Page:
3. If there is interwebz drama surrounding the author in question, I pass on the book. I can't be objective in a review if I am fearful that the author or their friends and family will go ballistic on me should I choose not to praise their genius. I take my reviews very seriously. I read a lot, have studied literature for many years, and I'm no Northrop Frye, but I'm no slacker either. Every Indie book I can endorse in public just helps the cause, so I tend to shy away from drama. Especially drama that gives the impression that Indie authors are all immature vanity writers who have no clue and who whine and pick fights all the time. I much prefer authors who handle themselves professionally even when they are staring down a negative review. Negative reviews hurt. I know that. I subject myself to the critique process on a regular basis, so no one is denying that fact. But a little decorum in the face of adversity goes a long way reputation wise. If you want to rant like a lunatic and cry into a glass of whiskey like I do, it’s best to do that off-line.
4. I don’t review an author twice in a 12 month period. That’s just a fairness thing to me. There are lot of other Indie authors who deserve a shot at a review, and as much as I would like to review my favourite authors more than once, I try to space it out so everyone gets equal opportunity.
That's pretty much it. If I accept a book for review, nine times out of ten, the author is going to get a lengthy balanced review with a score of at minimum 6/10. That's a 3 star Amazon review in case you are wondering. If I can't do that honestly, then I will contact the author by email and give *them* the opportunity to opt out of the review. If it happens to be a book I purchased on my own and not a solicited review then I just stop reading and move on. But like I said, this rarely happens. In the time I have been with The Pod People, I have reviewed over 50 books, and have only had to decline a book after acceptance twice.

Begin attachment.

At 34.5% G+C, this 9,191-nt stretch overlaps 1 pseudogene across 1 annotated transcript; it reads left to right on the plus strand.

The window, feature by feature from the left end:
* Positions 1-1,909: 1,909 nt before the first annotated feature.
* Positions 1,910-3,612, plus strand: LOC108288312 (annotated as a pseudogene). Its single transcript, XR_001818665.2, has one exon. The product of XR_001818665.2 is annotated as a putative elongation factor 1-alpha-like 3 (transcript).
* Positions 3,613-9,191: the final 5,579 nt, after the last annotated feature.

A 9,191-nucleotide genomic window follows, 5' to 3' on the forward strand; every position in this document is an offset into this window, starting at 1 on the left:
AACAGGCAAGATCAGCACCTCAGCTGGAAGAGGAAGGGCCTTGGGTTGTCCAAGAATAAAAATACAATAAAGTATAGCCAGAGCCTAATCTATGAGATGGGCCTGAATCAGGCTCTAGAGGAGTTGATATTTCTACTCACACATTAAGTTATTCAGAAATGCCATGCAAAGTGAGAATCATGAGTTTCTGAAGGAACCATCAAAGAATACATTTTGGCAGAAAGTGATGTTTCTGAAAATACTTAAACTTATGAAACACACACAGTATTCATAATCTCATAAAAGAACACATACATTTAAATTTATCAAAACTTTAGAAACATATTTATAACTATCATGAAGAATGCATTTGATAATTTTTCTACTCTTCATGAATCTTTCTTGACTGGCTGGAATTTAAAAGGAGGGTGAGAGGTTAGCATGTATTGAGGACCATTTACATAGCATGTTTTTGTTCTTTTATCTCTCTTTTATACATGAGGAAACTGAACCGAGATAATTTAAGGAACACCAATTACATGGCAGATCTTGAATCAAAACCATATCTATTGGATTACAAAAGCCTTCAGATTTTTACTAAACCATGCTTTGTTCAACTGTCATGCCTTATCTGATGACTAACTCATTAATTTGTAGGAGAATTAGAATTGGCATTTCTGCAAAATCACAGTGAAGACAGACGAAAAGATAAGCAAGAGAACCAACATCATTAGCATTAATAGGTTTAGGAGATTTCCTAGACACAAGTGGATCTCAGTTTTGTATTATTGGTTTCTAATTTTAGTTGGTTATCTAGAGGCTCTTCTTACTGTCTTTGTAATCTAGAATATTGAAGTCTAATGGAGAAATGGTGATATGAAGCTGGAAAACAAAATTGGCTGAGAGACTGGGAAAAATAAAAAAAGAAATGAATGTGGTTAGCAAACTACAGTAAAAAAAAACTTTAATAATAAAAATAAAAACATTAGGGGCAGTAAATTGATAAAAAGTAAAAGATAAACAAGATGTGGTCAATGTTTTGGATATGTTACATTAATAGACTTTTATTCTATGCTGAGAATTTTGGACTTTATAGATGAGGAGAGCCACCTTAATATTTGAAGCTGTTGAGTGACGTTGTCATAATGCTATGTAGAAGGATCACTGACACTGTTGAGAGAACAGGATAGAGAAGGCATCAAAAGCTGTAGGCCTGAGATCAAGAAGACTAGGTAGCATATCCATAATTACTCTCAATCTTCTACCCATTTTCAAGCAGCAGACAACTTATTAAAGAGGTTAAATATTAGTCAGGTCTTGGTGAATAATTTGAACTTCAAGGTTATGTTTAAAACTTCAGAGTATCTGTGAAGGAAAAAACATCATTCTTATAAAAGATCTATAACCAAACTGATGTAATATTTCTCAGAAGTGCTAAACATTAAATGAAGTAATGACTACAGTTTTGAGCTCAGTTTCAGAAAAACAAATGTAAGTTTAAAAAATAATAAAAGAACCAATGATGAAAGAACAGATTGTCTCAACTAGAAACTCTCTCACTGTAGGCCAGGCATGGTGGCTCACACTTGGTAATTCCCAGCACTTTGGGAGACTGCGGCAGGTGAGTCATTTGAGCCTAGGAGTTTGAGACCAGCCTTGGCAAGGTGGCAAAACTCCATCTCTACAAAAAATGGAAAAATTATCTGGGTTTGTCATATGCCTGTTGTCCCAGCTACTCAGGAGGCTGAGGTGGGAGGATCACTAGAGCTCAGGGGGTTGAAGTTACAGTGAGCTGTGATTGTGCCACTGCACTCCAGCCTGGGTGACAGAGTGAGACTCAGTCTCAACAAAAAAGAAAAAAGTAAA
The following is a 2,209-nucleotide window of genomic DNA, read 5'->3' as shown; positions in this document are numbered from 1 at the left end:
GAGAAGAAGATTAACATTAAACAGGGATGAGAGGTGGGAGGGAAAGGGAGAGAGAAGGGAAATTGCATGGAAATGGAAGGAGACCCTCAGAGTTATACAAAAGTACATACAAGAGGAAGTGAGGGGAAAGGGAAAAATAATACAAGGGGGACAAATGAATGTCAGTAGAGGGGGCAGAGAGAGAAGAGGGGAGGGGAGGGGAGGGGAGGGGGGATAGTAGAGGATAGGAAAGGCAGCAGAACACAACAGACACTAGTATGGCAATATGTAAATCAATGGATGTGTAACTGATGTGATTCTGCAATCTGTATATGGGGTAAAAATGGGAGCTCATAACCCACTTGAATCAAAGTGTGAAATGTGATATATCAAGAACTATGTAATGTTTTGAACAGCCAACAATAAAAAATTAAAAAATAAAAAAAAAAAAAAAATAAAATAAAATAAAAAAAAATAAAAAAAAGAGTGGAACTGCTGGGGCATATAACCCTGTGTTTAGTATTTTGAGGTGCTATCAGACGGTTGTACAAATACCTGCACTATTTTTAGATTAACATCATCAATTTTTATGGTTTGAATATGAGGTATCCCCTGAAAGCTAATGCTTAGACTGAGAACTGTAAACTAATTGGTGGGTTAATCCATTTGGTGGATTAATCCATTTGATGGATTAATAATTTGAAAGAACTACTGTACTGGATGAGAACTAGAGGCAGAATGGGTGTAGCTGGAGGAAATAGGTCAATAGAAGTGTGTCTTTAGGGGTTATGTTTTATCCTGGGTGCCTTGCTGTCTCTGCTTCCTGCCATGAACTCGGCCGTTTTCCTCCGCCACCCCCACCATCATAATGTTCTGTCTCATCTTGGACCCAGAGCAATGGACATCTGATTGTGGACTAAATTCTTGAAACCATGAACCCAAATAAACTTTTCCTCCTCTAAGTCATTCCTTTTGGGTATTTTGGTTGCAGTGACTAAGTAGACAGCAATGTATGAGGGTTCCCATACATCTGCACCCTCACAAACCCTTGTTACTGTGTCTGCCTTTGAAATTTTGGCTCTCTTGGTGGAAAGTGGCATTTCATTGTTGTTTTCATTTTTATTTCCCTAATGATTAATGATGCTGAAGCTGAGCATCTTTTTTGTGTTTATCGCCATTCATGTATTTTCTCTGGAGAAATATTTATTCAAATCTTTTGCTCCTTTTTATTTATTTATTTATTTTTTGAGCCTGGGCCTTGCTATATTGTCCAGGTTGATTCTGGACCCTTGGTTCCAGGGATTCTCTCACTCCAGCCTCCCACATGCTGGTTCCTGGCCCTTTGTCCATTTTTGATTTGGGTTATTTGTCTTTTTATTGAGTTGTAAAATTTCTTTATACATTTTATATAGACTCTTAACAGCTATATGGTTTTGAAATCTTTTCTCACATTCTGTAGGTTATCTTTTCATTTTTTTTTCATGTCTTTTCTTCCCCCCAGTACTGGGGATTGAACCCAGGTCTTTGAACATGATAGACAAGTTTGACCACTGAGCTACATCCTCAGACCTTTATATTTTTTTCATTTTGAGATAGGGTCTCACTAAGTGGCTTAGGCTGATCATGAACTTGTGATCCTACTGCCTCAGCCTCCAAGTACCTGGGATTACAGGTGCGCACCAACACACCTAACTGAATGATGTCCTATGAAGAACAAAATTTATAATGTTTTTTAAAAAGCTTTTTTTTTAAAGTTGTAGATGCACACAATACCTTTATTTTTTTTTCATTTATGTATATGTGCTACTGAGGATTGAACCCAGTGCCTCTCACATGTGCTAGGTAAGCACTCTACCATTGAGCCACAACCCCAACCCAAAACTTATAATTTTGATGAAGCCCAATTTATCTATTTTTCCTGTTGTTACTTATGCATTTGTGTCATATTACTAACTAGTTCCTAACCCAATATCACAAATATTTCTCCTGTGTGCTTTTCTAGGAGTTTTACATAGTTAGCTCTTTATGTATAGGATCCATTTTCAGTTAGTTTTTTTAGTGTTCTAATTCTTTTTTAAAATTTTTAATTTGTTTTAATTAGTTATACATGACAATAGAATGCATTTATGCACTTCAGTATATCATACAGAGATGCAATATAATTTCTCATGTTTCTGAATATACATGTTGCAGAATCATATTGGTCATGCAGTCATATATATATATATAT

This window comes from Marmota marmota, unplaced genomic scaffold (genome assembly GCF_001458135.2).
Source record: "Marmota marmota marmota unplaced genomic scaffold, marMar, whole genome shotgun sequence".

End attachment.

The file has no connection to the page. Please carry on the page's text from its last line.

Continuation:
The Pod People get on average 10-20 queries a week and most of those are passed over simply because of genre preference. Poorly written queries are the next stumbling block. Think Press release format and you can't go wrong. Beyond that, it's all about the content: the story, the writing style, and the editing. The editing being the biggest concern; because editing is not subjective. A book is either well edited or it's not.
In any case, the author of the book I had to decline had the right attitude about the process. They thanked me for my honesty and moved on. Whatever they choose to do with the editorial commentary I provided is entirely up to them, and I greatly respect the way they handled the issue with such grace. Hopefully they will seek editorial assistance then resubmit the book because the content itself was awesome. The author had quite an imagination and with some polish, the book might prove an incredible journey for any reader.
Editing, just like the writing itself, is a craft that has to be mastered. No author is exempt. I had to learn the hard way just like every other author, and I still make a mess of my early drafts. We are always in learning mode. It's just the nature of the process. Nothing written is perfect before a comprehensive edit, and in today's publishing climate, your manuscript needs to be edited to near perfection before you even submit. Readers expect this, and as a reviewer, I have to tailor my reviews so they are in line with reader expectations. I have to be able to stand behind the books I recommend: my reputation as a reviewer demands it, and my reputation as an Indie Advocate demands it as well.
Cheryl Anne Gardner
The art this week is: La Mort de Marat by Jaques Louis David circa 1793
Note: This is my own personal opinion on reviewing, and my review process does not reflect that of the other PodPeople. And the term "perfect" is subjective. Nothing can ever be perfect, but for this article "perfect" simply means a book edited to within an inch of its life.
Tuesday, June 15, 2010